experimental psychology


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psychology

 [si-kol´o-je]
the science dealing with the mind and mental processes, especially in relation to human and animal behavior. adj., adj psycholog´ic, psycholog´ical.
analytic psychology (analytical psychology) the system of psychology founded by Carl Gustav Jung, based on the concepts of the collective unconscious and the complex.
clinical psychology the use of psychologic knowledge and techniques in the treatment of persons with emotional difficulties.
community psychology the application of psychological principles to the study and support of the mental health of individuals in their social sphere.
criminal psychology the study of the mentality, the motivation, and the social behavior of criminals.
depth psychology the study of unconscious mental processes.
developmental psychology the study of changes in behavior that occur with age.
dynamic psychology psychology stressing the causes and motivations for behavior.
environmental psychology study of the effects of the physical and social environment on behavior.
experimental psychology the study of the mind and mental operations by the use of experimental methods.
forensic psychology psychology dealing with the legal aspects of behavior and mental disorders.
gestalt psychology gestaltism; the theory that the objects of mind, as immediately presented to direct experience, come as complete unanalyzable wholes or forms that cannot be split into parts.
individual psychology the psychiatric theory of Alfred adler, stressing compensation and overcompensation for feelings of inferiority and the interpersonal nature of a person's problems.
physiologic psychology (physiological psychology) the branch of psychology that studies the relationship between physiologic and psychologic processes.
social psychology psychology that focuses on social interaction, on the ways in which actions of others influence the behavior of an individual.

ex·per·i·men·tal psy·chol·o·gy

1. a subdiscipline within the science of psychology that is concerned with the study of conditioning, learning, perception, motivation, emotion, language, and thinking;
2. also used in relation to subject-matter areas in which experimental, in contrast to correlational or socioexperiential, methods are emphasized.

ex·per·i·men·tal psy·chol·o·gy

(eks-per'i-men'tăl sī-kol'ŏ-jē)
1. A subdiscipline within the science of psychology that is concerned with the study of conditioning, learning, perception, motivation, emotion, language, and thinking.
2. Also used in relation to subject-matter areas in which experimental, in contrast to correlational or socioexperiential, methods are emphasized.
References in periodicals archive ?
It must be concluded that hidden and inexplicit socio-political dimensions of experimental psychology make its 'objective' and 'scientific' status very questionable.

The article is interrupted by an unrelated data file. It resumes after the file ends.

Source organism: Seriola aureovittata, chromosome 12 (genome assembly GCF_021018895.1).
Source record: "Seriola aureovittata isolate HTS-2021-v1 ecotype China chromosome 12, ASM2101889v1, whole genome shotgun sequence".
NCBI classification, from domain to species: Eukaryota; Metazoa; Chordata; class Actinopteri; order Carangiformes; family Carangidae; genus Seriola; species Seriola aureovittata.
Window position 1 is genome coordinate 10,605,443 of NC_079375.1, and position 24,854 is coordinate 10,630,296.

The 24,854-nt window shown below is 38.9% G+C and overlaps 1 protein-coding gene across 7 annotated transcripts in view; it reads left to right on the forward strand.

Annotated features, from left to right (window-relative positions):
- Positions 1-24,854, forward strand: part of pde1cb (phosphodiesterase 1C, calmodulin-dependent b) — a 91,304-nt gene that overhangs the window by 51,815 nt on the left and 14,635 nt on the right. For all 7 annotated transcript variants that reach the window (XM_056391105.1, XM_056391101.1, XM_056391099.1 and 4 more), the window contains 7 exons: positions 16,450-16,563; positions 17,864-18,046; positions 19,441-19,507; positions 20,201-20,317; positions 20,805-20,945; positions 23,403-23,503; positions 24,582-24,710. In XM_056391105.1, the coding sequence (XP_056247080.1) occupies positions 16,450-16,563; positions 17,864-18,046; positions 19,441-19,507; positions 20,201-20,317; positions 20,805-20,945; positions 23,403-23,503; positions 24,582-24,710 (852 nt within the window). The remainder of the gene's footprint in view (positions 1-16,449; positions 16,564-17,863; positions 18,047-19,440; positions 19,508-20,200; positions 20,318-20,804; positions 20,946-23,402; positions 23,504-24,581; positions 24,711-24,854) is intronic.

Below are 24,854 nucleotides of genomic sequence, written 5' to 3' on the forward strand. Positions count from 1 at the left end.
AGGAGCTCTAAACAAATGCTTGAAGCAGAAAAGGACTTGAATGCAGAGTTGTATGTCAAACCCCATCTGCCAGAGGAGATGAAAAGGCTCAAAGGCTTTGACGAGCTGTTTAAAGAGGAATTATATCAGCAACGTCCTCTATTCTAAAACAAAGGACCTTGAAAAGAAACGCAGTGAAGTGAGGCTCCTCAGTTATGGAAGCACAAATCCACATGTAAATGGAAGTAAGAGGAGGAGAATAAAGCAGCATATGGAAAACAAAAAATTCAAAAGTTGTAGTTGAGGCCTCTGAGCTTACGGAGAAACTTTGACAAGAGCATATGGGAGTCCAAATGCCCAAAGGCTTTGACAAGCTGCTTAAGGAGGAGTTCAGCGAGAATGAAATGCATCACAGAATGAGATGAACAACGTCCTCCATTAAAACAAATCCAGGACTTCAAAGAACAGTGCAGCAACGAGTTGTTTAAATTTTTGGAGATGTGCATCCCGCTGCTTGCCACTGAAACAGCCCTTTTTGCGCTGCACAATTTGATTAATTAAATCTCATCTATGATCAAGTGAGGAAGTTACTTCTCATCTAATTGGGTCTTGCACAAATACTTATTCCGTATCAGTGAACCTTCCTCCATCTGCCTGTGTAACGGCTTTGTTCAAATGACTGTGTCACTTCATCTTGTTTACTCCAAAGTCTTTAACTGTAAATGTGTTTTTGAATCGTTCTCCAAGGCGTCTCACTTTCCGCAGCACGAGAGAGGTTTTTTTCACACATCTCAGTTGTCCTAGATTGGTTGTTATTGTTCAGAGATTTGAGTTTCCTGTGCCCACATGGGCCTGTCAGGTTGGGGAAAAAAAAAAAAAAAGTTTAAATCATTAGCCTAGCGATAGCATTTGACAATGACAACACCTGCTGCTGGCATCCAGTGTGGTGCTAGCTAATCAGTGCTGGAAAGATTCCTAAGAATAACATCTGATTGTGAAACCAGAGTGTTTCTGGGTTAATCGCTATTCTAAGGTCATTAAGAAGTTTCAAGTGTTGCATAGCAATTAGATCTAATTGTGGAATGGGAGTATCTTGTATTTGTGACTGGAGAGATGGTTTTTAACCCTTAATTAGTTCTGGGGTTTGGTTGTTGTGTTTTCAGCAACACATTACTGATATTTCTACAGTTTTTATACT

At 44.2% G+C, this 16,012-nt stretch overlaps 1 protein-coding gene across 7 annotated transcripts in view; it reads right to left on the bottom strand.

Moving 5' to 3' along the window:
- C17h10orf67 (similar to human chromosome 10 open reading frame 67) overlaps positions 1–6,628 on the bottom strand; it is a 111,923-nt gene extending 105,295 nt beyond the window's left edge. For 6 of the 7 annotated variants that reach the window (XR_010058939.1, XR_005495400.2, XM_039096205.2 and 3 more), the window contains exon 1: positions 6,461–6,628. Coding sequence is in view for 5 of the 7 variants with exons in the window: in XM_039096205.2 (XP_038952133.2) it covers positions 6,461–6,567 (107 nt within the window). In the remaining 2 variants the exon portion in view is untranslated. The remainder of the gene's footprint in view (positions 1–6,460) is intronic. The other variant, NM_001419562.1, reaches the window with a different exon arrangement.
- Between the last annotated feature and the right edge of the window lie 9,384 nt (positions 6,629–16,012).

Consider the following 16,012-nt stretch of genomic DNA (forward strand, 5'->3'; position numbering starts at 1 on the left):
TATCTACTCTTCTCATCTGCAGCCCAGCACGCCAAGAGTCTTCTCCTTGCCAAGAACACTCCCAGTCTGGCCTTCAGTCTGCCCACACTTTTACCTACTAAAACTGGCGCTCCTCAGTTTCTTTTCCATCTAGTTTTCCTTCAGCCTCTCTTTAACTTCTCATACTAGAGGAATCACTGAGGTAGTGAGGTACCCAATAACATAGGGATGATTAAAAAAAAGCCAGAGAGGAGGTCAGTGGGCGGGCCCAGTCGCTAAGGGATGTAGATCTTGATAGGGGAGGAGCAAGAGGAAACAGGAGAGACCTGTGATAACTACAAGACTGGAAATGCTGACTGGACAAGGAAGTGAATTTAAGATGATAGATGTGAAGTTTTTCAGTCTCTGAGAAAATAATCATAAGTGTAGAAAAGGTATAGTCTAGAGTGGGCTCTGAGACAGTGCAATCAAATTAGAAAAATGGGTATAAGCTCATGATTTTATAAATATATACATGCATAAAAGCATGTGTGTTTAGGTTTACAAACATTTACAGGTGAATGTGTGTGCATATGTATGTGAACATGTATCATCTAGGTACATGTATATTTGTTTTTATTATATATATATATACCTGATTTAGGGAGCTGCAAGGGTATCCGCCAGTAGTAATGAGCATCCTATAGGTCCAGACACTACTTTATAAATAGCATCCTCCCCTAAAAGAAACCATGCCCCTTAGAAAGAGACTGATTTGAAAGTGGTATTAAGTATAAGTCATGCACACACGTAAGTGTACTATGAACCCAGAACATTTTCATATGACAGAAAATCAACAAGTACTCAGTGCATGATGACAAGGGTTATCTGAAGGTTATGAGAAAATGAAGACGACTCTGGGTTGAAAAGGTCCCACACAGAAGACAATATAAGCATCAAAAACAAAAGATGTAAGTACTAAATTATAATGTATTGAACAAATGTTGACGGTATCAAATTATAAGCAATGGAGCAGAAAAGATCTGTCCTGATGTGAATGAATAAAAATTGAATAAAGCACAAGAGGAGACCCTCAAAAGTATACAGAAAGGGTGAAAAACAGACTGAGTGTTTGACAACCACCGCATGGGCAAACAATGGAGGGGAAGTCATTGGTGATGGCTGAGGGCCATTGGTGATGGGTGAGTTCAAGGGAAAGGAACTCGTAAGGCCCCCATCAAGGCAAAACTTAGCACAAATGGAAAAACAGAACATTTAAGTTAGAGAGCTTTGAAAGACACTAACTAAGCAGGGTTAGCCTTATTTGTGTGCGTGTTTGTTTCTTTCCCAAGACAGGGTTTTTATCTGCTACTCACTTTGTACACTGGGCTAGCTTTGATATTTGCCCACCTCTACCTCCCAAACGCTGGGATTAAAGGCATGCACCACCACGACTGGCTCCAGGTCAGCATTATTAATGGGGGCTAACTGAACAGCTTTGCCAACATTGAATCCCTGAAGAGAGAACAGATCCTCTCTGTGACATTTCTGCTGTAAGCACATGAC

Journal of experimental Psychology: Human learning and Memory, 4(6), 592-604.
Journal Experimental Psychology: Animal Behavior Processes, 11, 120-132.
The Oxford Blue, who captained the varsity team last year, graduated in 'experimental psychology' and is currently working for an advertising company in Manchester.
Journal of Experimental Psychology: General 2008; 137(1): 39-51.
Artistic director McGregor, a former research fellow at the department of experimental psychology at Cambridge and current resident choreographer for The Royal Ballet, collaborates with scientists, artists and composers to push the boundaries of contemporary dance.
In the debate over the legitimacy of biographical readings of Proust's work, Bizub clearly positions himself from the outset and goes on to demonstrate the determinant role of the father in Proust's acquaintance with the latest developments in experimental psychology. If, Bizub tells us, his own earlier book on Proust, La henise interieure: Proust et la poetique de la traduction (Neuchatel: La Bacconiere, 1991), explored the role of the mother, Proust et le moi divise is the complementary volume and explores the role of the father.
At the 1987 NY American APA 95th Annual Convention, Costello presented computerized biofeedback applications in medical psychology to Division 21 (Experimental Psychology and Human Engineering) distributing biofeedback hardcopy for Coronary Age Heart Risk Factor Assessment.
When I was in college, I took a course in experimental psychology and drove a perfectly good rat insane.
Some of the participants at the congress, listed in its proceedings (International Congress of Experimental Psychology, 1892), included Alexander Bain, Alfred Binet, Hermann Ebbinghaus, Cesare Lombroso, Charles Richet, and Edward B.
Weyant, an expert in experimental psychology, explores the ethical and legal issues surrounding the use of drug therapy and other interventions to transform the personalities of violent offenders.
Brown's psychology department, one of the oldest in the country, has a long tradition of training graduate students for careers as researchers and teachers in experimental psychology.

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